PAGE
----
Navigation
Home Page

Anytown Academy

School motto here

Literacy

Literacy at St. Mary’s

 

At St. Mary’s Infants we aim to develop children’s literacy skills through a topic-based approach. Wherever possible, we also try to provide opportunities for children to develop their skills through other subjects such as History, Geography and RE. Literacy lessons are taught 4 times a week with additional guided reading, phonics or spelling and handwriting sessions. 

 

Reading

The children are encouraged to read for enjoyment and understanding, as well as for information with the aim that all pupils will develop an appreciation and love of reading. We encourage children to read widely in fiction, non-fiction and poetry. Reading focuses on two areas; decoding (word reading) and comprehension. Decoding skills are seen with both the segmenting and blending of unfamiliar words and the speedy recognition of familiar words. Good comprehension draws from linguistic knowledge (in particular vocabulary and grammar) and on knowledge of the world. Reading also feeds pupils’ imagination and opens up a treasure-house of wonder and joy for curious young minds.

 

Reading books are sent home regularly with a child’s reading diary, which is completed by the parent when they have heard their child read. The children are given reading scheme books which are colour coded and link to the National Book Band scheme. These book bands in turn link to the National Curriculum levels and the assessment grids. Within each band there are a good range of books from a number of publishers- these include Oxford Reading Tree, Jelly and Bean, Project X and Rigby Star as well as Real Readers (colour banded books that may already be on your bookshelf e.g. owl babies). When the children are ready their book band level is reviewed and if appropriate a new book band is allocated.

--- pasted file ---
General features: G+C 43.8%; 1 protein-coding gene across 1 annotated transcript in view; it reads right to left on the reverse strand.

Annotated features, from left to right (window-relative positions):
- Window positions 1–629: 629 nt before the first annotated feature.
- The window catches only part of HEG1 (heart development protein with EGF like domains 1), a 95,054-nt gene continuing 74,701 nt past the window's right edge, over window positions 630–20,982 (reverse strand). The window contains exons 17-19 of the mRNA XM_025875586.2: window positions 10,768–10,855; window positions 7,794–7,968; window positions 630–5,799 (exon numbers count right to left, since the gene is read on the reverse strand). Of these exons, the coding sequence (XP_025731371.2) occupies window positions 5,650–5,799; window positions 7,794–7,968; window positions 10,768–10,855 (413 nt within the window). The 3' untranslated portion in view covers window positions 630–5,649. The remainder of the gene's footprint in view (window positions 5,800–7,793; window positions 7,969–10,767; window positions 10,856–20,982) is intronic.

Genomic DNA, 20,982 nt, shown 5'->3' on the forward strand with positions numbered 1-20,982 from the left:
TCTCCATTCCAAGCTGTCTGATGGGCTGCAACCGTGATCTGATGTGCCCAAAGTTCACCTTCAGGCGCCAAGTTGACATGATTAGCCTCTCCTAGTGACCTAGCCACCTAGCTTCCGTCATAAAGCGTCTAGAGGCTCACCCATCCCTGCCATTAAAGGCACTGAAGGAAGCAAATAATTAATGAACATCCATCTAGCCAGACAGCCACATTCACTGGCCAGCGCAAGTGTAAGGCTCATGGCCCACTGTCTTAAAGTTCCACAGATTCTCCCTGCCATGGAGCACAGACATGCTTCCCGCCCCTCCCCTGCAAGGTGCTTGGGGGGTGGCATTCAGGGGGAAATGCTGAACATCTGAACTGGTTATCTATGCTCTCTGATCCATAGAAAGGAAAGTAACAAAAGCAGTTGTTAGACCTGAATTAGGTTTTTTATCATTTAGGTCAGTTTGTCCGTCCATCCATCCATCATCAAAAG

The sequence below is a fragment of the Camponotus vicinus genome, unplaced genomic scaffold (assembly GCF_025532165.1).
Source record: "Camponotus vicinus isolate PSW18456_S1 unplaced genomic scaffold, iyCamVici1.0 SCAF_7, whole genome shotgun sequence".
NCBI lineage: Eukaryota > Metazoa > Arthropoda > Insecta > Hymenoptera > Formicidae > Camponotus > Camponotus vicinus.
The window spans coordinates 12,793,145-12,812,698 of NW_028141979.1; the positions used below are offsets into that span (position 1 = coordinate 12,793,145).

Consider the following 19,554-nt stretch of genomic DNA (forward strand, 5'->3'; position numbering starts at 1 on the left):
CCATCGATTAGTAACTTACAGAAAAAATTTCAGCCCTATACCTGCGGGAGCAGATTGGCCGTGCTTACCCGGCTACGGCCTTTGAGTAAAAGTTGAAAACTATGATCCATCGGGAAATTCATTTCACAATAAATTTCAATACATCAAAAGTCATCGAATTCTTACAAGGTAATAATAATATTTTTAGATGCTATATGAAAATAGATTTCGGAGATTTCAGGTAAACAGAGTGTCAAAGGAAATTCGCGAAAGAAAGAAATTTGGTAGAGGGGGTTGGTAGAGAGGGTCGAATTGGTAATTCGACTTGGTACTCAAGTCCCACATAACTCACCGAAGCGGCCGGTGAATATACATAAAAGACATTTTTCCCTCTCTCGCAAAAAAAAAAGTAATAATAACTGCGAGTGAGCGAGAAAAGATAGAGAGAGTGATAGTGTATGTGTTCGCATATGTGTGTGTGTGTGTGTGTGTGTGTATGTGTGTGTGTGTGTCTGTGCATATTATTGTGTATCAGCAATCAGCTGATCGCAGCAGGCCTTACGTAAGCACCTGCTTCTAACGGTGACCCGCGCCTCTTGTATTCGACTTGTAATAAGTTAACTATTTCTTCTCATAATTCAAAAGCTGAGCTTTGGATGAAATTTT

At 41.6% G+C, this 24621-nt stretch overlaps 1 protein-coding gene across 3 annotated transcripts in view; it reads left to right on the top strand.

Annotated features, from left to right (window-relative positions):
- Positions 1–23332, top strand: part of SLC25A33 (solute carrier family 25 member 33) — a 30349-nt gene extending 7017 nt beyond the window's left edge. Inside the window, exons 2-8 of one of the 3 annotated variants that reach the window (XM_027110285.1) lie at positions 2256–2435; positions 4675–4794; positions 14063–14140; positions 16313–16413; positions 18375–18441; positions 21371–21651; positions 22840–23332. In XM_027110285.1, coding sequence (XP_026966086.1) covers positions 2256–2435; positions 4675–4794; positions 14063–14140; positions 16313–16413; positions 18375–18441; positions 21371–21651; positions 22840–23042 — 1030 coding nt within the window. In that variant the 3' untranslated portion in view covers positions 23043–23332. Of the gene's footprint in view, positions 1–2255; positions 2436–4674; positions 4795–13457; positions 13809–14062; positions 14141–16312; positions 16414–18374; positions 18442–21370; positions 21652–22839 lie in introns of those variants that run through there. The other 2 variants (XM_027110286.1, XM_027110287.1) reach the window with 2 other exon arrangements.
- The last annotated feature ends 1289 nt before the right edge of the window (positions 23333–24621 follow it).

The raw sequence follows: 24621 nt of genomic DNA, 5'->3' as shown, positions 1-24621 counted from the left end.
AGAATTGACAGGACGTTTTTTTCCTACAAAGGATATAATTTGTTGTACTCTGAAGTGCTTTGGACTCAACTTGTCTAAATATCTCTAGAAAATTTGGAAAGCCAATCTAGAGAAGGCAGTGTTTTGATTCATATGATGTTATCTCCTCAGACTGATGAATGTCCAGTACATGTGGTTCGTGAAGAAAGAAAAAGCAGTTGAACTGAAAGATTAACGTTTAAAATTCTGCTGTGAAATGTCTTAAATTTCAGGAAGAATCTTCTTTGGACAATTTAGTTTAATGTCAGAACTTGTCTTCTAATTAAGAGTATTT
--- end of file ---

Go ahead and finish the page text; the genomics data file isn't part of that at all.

In Reception the children are given keywords to take home and practise reading and recognising. The aim is to improve each child’s sight vocabulary (ability to see a word and know it immediately without sounding it out). We ask parents to support us with this task to ensure the best possible outcomes for the children. These words are used regularly within reading and writing and, once learnt, they help children with their word recognition and flow of reading and writing.